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Paul Burri: Sure Enough, a Negative Attitude Will Lead to Negative Outcome

Management trick encourages employee problem-solving — and success

Some years ago a friend of mine attended a weekend seminar and when he returned, he handed me a coffee mug he had been given at the end of it. It had two words on it — Sure Enough. Of course I had to ask him what that was all about.

He explained that the two words were the summation of the whole seminar. It was a way to explain that one’s attitude about almost every situation had a direct impact on the outcome of the situation. To put it in everyday terms, think of this hypothetical scenario.

Your alarm clock doesn’t go off one morning and you wake up late for work. As you jump out of bed, you stub your toe on the edge of the bed. You hop around in pain and then stumble to the bathroom. Then you squeeze shaving cream on your toothbrush. You cut yourself shaving. In the kitchen trying to make a fast breakfast, you drop an egg on the floor. Then you step on the dog.

You say to yourself — out loud — “This is going to be a really lousy day.”

Sure enough. It will be.

I don’t know exactly how this works, but it has been my experience that if you approach a problem with a positive, confident attitude that you will solve it successfully, you will. And if you approach it negatively, you probably won’t. That’s “Sure Enough” at work.

During my management career, I used to require that my people never bring me a problem without also bringing me at least two possible solutions. There were several reasons for doing this. First, it kept them from running into my office for every little problem that they should have been able to figure out themselves in the first place. Second, it taught them that they could figure out a solution for themselves. Third, if after they brought me a few possible solutions and we decided between us to implement one of them, they were far more likely to be behind it and work for its success. Their attitude helped ensure its success. Fourth, it worked toward developing a more confident, more resourceful and more valuable work force.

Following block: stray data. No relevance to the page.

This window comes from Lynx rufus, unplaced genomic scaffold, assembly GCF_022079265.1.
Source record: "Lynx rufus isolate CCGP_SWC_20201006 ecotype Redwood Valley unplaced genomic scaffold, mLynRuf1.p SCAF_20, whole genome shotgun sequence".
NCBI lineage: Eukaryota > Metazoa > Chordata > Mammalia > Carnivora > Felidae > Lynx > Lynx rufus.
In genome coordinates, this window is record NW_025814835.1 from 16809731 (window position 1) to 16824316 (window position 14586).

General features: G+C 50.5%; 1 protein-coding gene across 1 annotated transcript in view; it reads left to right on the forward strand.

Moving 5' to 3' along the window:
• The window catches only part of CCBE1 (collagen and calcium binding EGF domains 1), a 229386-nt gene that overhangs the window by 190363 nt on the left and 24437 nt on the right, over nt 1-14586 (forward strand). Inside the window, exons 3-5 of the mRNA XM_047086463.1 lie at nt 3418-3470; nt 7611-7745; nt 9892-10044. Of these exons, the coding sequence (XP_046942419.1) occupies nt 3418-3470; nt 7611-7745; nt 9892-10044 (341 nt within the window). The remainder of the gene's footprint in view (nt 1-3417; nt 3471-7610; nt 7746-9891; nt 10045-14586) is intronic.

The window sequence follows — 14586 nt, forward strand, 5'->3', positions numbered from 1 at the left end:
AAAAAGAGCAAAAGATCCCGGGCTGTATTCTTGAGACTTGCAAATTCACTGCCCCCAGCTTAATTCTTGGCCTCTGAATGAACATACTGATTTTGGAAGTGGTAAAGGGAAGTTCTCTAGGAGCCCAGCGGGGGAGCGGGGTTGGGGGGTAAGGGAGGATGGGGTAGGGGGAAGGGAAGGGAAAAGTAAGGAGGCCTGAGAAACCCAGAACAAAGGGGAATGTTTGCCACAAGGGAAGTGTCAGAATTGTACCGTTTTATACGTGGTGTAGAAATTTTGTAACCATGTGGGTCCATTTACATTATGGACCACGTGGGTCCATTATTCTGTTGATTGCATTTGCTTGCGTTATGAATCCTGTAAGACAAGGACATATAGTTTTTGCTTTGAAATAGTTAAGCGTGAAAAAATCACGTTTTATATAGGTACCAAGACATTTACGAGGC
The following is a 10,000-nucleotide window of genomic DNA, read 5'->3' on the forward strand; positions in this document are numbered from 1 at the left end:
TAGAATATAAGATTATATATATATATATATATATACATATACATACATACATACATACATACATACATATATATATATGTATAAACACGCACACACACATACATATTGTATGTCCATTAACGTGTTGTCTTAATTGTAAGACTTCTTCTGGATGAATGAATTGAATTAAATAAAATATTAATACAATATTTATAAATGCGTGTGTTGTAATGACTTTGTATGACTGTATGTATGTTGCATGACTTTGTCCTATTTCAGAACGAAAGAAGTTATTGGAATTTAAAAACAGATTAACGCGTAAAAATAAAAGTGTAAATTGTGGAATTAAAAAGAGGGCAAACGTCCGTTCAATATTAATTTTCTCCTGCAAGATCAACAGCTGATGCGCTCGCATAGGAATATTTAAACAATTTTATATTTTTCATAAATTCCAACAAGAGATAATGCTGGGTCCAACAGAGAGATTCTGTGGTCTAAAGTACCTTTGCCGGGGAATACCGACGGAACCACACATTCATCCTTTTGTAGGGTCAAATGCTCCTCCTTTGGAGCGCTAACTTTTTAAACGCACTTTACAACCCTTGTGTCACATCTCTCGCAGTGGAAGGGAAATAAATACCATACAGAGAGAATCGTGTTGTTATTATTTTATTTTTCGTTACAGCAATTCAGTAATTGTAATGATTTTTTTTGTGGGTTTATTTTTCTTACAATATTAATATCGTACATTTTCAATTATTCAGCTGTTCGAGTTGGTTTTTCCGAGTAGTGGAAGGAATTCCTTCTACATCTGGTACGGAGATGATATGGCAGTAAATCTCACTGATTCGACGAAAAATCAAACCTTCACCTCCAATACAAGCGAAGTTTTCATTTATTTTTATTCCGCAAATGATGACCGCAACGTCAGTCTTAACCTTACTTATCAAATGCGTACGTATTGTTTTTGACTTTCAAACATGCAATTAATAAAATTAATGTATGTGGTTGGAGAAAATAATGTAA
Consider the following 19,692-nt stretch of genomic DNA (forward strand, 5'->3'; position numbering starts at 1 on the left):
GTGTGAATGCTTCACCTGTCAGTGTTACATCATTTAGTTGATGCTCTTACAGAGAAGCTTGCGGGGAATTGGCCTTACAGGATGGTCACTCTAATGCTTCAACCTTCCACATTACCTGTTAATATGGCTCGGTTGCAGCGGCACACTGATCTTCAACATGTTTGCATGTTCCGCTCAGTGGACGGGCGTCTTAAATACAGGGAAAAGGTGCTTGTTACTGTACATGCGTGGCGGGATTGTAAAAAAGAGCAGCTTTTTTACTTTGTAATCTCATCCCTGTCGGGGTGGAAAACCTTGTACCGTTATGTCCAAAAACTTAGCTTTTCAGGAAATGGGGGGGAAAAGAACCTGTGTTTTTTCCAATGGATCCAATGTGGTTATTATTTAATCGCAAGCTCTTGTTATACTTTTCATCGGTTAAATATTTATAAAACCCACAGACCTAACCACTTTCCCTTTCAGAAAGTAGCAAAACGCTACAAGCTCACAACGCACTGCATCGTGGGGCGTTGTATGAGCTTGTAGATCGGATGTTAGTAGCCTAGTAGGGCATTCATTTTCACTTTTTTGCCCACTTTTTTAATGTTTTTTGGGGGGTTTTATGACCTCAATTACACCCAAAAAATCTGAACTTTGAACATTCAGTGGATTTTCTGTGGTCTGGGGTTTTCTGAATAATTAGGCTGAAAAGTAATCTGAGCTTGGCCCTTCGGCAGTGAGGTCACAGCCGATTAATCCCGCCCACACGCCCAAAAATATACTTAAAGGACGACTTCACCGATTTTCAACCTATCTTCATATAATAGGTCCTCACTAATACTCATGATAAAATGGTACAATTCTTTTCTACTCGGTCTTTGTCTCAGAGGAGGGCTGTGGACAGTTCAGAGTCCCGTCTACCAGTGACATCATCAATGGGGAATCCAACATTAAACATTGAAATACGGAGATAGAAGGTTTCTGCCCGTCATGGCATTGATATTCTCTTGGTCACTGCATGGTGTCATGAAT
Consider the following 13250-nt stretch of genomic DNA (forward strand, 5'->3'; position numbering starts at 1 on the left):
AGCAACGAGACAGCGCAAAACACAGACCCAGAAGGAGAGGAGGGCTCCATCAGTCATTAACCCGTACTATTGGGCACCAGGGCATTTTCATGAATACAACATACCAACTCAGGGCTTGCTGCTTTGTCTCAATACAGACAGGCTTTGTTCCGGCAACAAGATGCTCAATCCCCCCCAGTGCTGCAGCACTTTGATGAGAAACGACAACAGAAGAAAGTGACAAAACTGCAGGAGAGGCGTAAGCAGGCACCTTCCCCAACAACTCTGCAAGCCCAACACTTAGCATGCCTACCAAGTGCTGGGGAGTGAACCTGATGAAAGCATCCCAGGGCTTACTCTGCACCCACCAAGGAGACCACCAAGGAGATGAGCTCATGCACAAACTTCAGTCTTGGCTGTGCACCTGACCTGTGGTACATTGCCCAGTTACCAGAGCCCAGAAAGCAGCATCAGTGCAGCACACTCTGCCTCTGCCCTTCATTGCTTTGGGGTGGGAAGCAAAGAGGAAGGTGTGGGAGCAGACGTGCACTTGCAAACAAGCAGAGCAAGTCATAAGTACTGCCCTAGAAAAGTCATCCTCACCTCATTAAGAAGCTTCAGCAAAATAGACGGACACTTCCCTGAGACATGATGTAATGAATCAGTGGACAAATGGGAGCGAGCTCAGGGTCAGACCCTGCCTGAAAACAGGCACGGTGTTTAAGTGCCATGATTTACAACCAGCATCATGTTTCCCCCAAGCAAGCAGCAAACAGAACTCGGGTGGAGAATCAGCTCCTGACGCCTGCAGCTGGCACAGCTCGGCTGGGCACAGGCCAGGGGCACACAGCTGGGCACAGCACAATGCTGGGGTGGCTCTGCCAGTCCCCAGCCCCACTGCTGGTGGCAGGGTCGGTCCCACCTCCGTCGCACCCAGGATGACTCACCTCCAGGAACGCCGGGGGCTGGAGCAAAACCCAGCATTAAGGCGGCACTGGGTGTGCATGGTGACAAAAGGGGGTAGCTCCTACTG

One warning to anyone who might want to try this approach. Never, never, never berate an employee who initiates a solution that doesn’t work. Praise him or her for the attempt and for being resourceful. Then work with the employee to figure out why it didn’t work and to find the better way.

Sure enough, I know this works.

— Paul Burri is an entrepreneur, inventor, columnist, engineer and iconoclast. He is not in the advertising business, but he is a small-business counselor with the Santa Barbara chapter of Counselors to America’s Small Business-SCORE. The opinions and comments in this column are his alone and do not represent the opinions or policies of any outside organization. He can be reached at .(JavaScript must be enabled to view this email address).

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